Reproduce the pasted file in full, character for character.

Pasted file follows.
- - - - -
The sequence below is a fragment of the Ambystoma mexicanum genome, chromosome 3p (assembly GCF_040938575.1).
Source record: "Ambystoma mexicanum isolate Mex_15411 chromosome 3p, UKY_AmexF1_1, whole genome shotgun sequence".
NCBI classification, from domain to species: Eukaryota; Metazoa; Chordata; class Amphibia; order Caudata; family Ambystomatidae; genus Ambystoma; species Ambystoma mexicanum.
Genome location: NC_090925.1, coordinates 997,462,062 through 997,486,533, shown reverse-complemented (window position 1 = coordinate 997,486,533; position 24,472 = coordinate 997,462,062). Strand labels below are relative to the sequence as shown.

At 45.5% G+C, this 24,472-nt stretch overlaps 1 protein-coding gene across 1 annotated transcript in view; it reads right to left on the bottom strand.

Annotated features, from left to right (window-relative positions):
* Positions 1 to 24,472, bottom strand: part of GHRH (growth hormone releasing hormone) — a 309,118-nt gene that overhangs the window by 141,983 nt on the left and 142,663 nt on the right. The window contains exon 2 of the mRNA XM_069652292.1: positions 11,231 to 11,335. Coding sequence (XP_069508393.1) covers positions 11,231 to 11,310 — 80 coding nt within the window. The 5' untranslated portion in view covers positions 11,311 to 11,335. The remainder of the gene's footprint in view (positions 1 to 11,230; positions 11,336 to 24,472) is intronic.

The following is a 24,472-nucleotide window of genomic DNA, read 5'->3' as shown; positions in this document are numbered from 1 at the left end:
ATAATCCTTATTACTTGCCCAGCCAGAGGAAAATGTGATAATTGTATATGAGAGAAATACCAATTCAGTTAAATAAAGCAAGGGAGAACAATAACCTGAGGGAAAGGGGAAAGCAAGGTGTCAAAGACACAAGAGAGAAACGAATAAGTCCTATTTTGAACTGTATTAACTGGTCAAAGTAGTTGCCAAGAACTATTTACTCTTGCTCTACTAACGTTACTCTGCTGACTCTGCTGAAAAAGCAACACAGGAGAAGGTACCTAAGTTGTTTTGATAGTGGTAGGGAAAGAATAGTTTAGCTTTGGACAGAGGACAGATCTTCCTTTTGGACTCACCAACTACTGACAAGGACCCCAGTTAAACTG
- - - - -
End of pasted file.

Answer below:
The sequence below is a fragment of the Ambystoma mexicanum genome, chromosome 3p (assembly GCF_040938575.1).
Source record: "Ambystoma mexicanum isolate Mex_15411 chromosome 3p, UKY_AmexF1_1, whole genome shotgun sequence".
NCBI classification, from domain to species: Eukaryota; Metazoa; Chordata; class Amphibia; order Caudata; family Ambystomatidae; genus Ambystoma; species Ambystoma mexicanum.
Genome location: NC_090925.1, coordinates 997,462,062 through 997,486,533, shown reverse-complemented (window position 1 = coordinate 997,486,533; position 24,472 = coordinate 997,462,062). Strand labels below are relative to the sequence as shown.

At 45.5% G+C, this 24,472-nt stretch overlaps 1 protein-coding gene across 1 annotated transcript in view; it reads right to left on the bottom strand.

Annotated features, from left to right (window-relative positions):
* Positions 1 to 24,472, bottom strand: part of GHRH (growth hormone releasing hormone) — a 309,118-nt gene that overhangs the window by 141,983 nt on the left and 142,663 nt on the right. The window contains exon 2 of the mRNA XM_069652292.1: positions 11,231 to 11,335. Coding sequence (XP_069508393.1) covers positions 11,231 to 11,310 — 80 coding nt within the window. The 5' untranslated portion in view covers positions 11,311 to 11,335. The remainder of the gene's footprint in view (positions 1 to 11,230; positions 11,336 to 24,472) is intronic.

The following is a 24,472-nucleotide window of genomic DNA, read 5'->3' as shown; positions in this document are numbered from 1 at the left end:
ATAATCCTTATTACTTGCCCAGCCAGAGGAAAATGTGATAATTGTATATGAGAGAAATACCAATTCAGTTAAATAAAGCAAGGGAGAACAATAACCTGAGGGAAAGGGGAAAGCAAGGTGTCAAAGACACAAGAGAGAAACGAATAAGTCCTATTTTGAACTGTATTAACTGGTCAAAGTAGTTGCCAAGAACTATTTACTCTTGCTCTACTAACGTTACTCTGCTGACTCTGCTGAAAAAGCAACACAGGAGAAGGTACCTAAGTTGTTTTGATAGTGGTAGGGAAAGAATAGTTTAGCTTTGGACAGAGGACAGATCTTCCTTTTGGACTCACCAACTACTGACAAGGACCCCAGTTAAACTG